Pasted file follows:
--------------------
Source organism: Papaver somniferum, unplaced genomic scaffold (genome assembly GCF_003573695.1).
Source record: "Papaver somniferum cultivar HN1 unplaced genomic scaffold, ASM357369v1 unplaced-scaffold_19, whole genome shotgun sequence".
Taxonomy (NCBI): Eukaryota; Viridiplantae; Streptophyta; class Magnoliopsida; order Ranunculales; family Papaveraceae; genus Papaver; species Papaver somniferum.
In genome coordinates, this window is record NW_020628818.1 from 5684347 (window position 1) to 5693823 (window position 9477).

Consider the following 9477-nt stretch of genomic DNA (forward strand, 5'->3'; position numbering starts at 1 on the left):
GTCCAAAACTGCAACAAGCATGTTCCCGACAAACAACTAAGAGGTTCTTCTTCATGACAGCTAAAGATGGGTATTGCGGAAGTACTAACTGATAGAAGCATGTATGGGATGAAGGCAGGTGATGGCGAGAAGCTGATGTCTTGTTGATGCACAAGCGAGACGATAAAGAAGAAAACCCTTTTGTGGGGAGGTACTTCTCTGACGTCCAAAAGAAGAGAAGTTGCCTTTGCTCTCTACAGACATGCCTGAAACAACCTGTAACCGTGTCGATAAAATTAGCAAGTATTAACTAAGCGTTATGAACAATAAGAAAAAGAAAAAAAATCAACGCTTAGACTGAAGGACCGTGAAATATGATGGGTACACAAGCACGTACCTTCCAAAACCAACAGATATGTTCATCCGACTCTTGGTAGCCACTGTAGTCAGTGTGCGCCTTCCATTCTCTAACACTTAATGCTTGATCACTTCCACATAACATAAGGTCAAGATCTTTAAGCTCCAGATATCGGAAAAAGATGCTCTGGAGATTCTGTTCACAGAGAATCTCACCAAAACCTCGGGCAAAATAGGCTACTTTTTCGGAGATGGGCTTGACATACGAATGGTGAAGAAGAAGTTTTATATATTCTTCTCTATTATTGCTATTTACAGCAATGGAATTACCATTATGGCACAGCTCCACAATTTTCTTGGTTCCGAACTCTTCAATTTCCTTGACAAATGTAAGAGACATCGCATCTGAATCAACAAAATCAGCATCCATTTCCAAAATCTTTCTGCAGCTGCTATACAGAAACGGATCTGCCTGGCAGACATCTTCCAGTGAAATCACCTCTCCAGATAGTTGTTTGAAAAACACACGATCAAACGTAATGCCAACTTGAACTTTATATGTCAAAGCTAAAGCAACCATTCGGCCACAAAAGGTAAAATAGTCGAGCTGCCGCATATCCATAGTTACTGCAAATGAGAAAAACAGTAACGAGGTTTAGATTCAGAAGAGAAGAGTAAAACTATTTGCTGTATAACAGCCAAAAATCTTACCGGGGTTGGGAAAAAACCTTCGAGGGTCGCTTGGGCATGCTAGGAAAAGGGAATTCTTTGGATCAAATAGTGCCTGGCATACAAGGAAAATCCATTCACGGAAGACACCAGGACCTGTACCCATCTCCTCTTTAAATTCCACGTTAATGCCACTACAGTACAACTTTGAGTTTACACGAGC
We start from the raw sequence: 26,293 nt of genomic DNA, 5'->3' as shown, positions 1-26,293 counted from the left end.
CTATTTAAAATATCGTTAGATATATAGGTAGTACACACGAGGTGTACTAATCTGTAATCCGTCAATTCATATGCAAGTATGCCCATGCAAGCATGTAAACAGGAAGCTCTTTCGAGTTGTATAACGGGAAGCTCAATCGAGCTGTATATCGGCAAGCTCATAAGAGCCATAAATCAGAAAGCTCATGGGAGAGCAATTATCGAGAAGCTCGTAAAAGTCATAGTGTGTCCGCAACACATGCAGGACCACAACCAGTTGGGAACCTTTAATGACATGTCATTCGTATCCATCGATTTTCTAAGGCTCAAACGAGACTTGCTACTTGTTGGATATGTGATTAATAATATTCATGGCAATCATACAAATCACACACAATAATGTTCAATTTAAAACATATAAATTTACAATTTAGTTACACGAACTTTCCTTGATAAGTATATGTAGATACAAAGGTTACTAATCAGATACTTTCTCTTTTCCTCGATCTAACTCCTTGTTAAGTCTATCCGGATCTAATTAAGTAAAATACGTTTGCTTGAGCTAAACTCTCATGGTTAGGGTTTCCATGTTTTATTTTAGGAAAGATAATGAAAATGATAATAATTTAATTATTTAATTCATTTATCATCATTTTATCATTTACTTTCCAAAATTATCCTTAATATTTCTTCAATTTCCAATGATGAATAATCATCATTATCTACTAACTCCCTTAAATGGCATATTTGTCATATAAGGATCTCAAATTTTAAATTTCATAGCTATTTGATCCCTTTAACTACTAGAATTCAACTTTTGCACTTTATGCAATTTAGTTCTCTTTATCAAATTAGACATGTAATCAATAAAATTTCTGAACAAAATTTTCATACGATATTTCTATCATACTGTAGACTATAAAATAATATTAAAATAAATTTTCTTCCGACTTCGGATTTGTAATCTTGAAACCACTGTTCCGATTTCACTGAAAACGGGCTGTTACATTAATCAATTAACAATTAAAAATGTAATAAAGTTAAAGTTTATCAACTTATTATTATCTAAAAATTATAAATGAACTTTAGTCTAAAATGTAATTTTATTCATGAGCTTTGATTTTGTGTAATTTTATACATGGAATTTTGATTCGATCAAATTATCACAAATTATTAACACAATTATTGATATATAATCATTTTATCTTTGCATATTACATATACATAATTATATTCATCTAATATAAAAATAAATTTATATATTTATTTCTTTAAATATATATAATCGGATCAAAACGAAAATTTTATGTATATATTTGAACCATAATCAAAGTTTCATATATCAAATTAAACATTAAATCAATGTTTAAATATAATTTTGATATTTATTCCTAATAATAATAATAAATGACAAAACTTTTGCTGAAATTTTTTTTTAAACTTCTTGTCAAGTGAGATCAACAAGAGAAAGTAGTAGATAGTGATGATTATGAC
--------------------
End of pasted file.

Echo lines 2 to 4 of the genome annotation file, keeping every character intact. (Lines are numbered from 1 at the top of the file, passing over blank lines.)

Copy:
Source record: "Papaver somniferum cultivar HN1 unplaced genomic scaffold, ASM357369v1 unplaced-scaffold_19, whole genome shotgun sequence".
Taxonomy (NCBI): Eukaryota; Viridiplantae; Streptophyta; class Magnoliopsida; order Ranunculales; family Papaveraceae; genus Papaver; species Papaver somniferum.
In genome coordinates, this window is record NW_020628818.1 from 5684347 (window position 1) to 5693823 (window position 9477).